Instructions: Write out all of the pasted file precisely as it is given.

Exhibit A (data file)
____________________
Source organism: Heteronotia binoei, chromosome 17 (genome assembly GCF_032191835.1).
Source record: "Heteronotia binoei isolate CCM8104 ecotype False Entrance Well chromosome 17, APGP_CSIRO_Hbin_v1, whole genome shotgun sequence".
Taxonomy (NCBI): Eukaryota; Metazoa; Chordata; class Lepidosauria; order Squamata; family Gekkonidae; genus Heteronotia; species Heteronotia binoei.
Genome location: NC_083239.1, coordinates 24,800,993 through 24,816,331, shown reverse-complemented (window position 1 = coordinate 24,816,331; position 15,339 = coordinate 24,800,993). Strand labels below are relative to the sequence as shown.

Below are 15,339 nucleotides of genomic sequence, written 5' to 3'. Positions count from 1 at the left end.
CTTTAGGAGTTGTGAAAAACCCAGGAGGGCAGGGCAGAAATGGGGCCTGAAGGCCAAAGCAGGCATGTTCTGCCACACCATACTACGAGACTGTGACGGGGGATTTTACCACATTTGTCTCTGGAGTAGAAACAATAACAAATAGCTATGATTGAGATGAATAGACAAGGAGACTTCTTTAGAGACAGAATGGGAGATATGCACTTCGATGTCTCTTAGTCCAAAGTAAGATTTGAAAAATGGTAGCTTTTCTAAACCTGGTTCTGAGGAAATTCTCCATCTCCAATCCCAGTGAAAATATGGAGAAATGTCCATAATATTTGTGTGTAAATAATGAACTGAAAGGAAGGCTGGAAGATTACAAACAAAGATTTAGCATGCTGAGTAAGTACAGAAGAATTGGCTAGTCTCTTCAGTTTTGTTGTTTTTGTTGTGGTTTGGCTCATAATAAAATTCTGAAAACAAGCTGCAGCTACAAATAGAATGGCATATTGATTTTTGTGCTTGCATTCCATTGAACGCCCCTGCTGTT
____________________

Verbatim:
Source organism: Heteronotia binoei, chromosome 17 (genome assembly GCF_032191835.1).
Source record: "Heteronotia binoei isolate CCM8104 ecotype False Entrance Well chromosome 17, APGP_CSIRO_Hbin_v1, whole genome shotgun sequence".
Taxonomy (NCBI): Eukaryota; Metazoa; Chordata; class Lepidosauria; order Squamata; family Gekkonidae; genus Heteronotia; species Heteronotia binoei.
Genome location: NC_083239.1, coordinates 24,800,993 through 24,816,331, shown reverse-complemented (window position 1 = coordinate 24,816,331; position 15,339 = coordinate 24,800,993). Strand labels below are relative to the sequence as shown.

Below are 15,339 nucleotides of genomic sequence, written 5' to 3'. Positions count from 1 at the left end.
CTTTAGGAGTTGTGAAAAACCCAGGAGGGCAGGGCAGAAATGGGGCCTGAAGGCCAAAGCAGGCATGTTCTGCCACACCATACTACGAGACTGTGACGGGGGATTTTACCACATTTGTCTCTGGAGTAGAAACAATAACAAATAGCTATGATTGAGATGAATAGACAAGGAGACTTCTTTAGAGACAGAATGGGAGATATGCACTTCGATGTCTCTTAGTCCAAAGTAAGATTTGAAAAATGGTAGCTTTTCTAAACCTGGTTCTGAGGAAATTCTCCATCTCCAATCCCAGTGAAAATATGGAGAAATGTCCATAATATTTGTGTGTAAATAATGAACTGAAAGGAAGGCTGGAAGATTACAAACAAAGATTTAGCATGCTGAGTAAGTACAGAAGAATTGGCTAGTCTCTTCAGTTTTGTTGTTTTTGTTGTGGTTTGGCTCATAATAAAATTCTGAAAACAAGCTGCAGCTACAAATAGAATGGCATATTGATTTTTGTGCTTGCATTCCATTGAACGCCCCTGCTGTT